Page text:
Green cleaning hacks

Photo showing cleaning refill liquids and funnel

Waste-saving wallet friendly cleaning ideas

There are so many different cleaning products on the market. This makes it more difficult to choose the ones that are good for your health, the environment, and your wallet.

To help you out, we’ve pulled together some waste-saving ideas to help make your home sparkle.

Refill your bottles

Perhaps the most simple of all our tips. Take your existing containers to a refill station to reduce waste. Products like washing up liquid, laundry liquids and hand soap can be found at many refill stations across Bristol. Not sure where to look? Use the City to Sea Refill app to find your nearest refill station.

Try concentrated cleaners

Did you know most standard cleaners contain a large percentage of water? An easy swap is to try concentrated cleaner refills. They remove the need for all that water to be transported, can be made-up using your existing containers and adding the water yourself. You can find concentrated refills at refill shops, some supermarkets, or some products can even be delivered to your door by post.

Many of the Waste Nothing Challenge Partners stoke a wide range of cleaning product refills and concentrated cleaners. Try Bloop, Nom Wholefoods, Preserve, ScoopAway, Scoop Wholefoods, Smaller Footprints and Zero Green.

Make your own

Alternatively, have a go at making your own cleaning products. Most homemade cleaning recipes only require a few ingredients (most common are white vinegar, citric acid and bicarbonate of soda). Buy the ingredients packaging-free at refill stations and give it a go.

Not only are home-made cleaning products non-toxic, but they are also quick, easy and cheap to make.  Our Waste Nothing Challenge Partner Simply Sustainable Living has some great recipe ideas on her blog. Why not check out her Sparking DIY Cream Cleaner or DIY Toilet Fizzy Refresh Tablets

Challenger Tips:

  • To unblock a shower drain put bicarbonate of soda and vinegar down the plug hole, and then flush with hot water from the kettle.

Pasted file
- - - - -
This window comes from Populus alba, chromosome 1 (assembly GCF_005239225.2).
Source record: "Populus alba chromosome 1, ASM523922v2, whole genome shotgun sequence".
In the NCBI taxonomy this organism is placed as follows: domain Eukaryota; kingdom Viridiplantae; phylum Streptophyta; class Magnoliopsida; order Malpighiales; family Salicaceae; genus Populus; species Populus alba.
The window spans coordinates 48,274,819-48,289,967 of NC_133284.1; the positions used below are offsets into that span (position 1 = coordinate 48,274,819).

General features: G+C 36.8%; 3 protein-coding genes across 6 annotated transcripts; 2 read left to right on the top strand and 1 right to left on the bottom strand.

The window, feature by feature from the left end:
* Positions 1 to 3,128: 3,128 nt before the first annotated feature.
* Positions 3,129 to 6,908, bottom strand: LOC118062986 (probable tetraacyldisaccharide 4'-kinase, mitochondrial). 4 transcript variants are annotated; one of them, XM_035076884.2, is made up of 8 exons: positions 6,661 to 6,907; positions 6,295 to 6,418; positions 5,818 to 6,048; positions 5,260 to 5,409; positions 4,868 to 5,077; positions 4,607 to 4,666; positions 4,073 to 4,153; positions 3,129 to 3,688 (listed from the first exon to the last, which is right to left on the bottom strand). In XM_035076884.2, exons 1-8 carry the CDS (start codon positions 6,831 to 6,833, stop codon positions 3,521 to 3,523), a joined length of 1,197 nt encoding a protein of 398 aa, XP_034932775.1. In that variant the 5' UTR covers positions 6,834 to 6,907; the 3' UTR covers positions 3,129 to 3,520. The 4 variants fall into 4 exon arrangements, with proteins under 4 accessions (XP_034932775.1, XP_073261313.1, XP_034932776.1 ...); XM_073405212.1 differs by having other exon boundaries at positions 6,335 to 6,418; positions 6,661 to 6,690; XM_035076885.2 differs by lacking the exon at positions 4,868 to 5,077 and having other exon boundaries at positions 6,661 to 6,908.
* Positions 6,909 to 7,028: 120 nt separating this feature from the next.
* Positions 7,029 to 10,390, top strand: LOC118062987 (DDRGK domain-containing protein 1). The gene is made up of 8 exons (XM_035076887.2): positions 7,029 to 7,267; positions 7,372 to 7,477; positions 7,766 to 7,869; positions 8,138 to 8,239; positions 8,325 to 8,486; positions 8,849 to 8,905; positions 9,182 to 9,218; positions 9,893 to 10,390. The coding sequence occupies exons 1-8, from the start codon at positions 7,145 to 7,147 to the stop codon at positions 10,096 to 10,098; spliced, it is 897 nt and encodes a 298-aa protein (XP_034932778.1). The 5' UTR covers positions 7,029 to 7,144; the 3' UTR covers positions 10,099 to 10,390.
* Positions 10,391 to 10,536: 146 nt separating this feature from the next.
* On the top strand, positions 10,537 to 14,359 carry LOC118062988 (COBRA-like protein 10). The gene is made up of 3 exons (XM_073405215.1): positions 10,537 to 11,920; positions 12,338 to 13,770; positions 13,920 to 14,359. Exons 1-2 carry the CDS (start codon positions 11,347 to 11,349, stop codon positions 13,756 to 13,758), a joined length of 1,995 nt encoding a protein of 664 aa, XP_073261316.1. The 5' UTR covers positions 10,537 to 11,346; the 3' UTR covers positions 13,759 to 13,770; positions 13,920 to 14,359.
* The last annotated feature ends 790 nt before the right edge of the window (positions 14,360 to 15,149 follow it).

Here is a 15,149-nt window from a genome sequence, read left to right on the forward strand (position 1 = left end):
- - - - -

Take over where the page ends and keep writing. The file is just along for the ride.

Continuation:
• Soak a shower head in white vinegar to remove limescale.

When life gives you lemons…

…Make them work for you! Did you know lemons are a great natural cleaner? They can cut through grease and can be used as a powerful descaler.

Before you put lemon scraps in the food waste bin, try these simple cleaning hacks:

  • Descale your kettle by adding used lemon halves to the water. Boil the kettle and leave it overnight. In the morning rinse out and it will be sparkling clean.
  • Try putting used lemons in water in an open, microwave-proof container. Microwave for 3 minutes to make a lemony steam. Let it sit for a few minutes, then remove the container and wipe the microwave clean with a damp cloth.
  • For stains on your chopping board, rub a halved lemon on the surface and leave for half an hour. Scrub with a scrubbing brush and some dish soap and rinse. If there is a lot of dirt, repeat several times, or leave the lemon juice on overnight.
  • Before popping them in your food waste, put used lemons in the dishwasher along with your dishes and dishwasher soap, and put it on your normal cycle. The lemons will act like a rinse aid, making your glasses shine and your dishwasher smell lemony fresh.
  • Mix 1 part white vinegar with 1 part water in a spray bottle and add the juice of a lemon. Spray onto your shower screen and wipe off with a dry cloth.
  • To refresh your fridge leave used lemon segments loose on a plate or in a bowl. This helps to absorb odours and make your fridge smell of lemons.

Choosing your cleaning tools

Plastic brushes, cloths and sponges can’t be recycled and have to go in your black wheelie bin when unusable. To make matters worse, plastic cleaning tools can also shed microplastics that get washed down the drain with the water.

However, there is a solution. Keep your eyes peeled for these plastic-free alternatives available in lots of shops in Bristol:

  • Loofahs and coconut scrubbers: Both natural materials that are great for cleaning and can be composted at the end of their use.
  • Metal-based scourers: Great for cleaning things like pots, pans and stainless steel draining boards. As a bonus they can be recycled at the end of their useful life.
  • Compostable sponges and cloths: Most are made from wood fibre and can be home composted.
  • Brushes made from wood and natural fibre bristles: These are available in all shapes and sizes.
  • Reusable cloths: Either make them yourself or buy them from your local waste free shop to replace kitchen roll.

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